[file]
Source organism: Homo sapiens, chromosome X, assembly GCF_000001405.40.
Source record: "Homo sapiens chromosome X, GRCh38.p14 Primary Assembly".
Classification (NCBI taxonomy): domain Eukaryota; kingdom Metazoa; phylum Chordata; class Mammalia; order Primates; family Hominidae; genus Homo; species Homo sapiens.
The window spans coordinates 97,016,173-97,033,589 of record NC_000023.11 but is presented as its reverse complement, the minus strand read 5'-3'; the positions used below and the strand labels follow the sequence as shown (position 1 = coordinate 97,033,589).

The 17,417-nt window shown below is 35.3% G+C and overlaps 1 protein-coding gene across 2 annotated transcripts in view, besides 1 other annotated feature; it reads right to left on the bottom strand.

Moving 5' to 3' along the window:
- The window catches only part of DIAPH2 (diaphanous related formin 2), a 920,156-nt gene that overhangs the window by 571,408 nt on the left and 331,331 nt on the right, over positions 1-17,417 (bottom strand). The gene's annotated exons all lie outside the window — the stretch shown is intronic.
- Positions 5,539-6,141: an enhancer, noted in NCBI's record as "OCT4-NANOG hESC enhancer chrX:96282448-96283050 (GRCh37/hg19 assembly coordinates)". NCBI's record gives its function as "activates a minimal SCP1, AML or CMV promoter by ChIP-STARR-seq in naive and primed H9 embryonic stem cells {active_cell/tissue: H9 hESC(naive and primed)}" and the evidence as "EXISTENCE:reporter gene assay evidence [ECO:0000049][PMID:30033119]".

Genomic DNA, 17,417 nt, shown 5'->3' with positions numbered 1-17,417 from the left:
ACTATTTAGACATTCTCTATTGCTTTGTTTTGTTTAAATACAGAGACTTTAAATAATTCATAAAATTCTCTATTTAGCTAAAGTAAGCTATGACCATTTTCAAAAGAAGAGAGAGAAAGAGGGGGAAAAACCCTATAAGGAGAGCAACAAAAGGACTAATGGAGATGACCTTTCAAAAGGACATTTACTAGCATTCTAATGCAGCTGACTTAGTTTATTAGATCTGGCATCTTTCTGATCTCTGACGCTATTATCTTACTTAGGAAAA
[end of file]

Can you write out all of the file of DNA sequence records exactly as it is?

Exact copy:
Source organism: Homo sapiens, chromosome X, assembly GCF_000001405.40.
Source record: "Homo sapiens chromosome X, GRCh38.p14 Primary Assembly".
Classification (NCBI taxonomy): domain Eukaryota; kingdom Metazoa; phylum Chordata; class Mammalia; order Primates; family Hominidae; genus Homo; species Homo sapiens.
The window spans coordinates 97,016,173-97,033,589 of record NC_000023.11 but is presented as its reverse complement, the minus strand read 5'-3'; the positions used below and the strand labels follow the sequence as shown (position 1 = coordinate 97,033,589).

The 17,417-nt window shown below is 35.3% G+C and overlaps 1 protein-coding gene across 2 annotated transcripts in view, besides 1 other annotated feature; it reads right to left on the bottom strand.

Moving 5' to 3' along the window:
- The window catches only part of DIAPH2 (diaphanous related formin 2), a 920,156-nt gene that overhangs the window by 571,408 nt on the left and 331,331 nt on the right, over positions 1-17,417 (bottom strand). The gene's annotated exons all lie outside the window — the stretch shown is intronic.
- Positions 5,539-6,141: an enhancer, noted in NCBI's record as "OCT4-NANOG hESC enhancer chrX:96282448-96283050 (GRCh37/hg19 assembly coordinates)". NCBI's record gives its function as "activates a minimal SCP1, AML or CMV promoter by ChIP-STARR-seq in naive and primed H9 embryonic stem cells {active_cell/tissue: H9 hESC(naive and primed)}" and the evidence as "EXISTENCE:reporter gene assay evidence [ECO:0000049][PMID:30033119]".

Genomic DNA, 17,417 nt, shown 5'->3' with positions numbered 1-17,417 from the left:
ACTATTTAGACATTCTCTATTGCTTTGTTTTGTTTAAATACAGAGACTTTAAATAATTCATAAAATTCTCTATTTAGCTAAAGTAAGCTATGACCATTTTCAAAAGAAGAGAGAGAAAGAGGGGGAAAAACCCTATAAGGAGAGCAACAAAAGGACTAATGGAGATGACCTTTCAAAAGGACATTTACTAGCATTCTAATGCAGCTGACTTAGTTTATTAGATCTGGCATCTTTCTGATCTCTGACGCTATTATCTTACTTAGGAAAA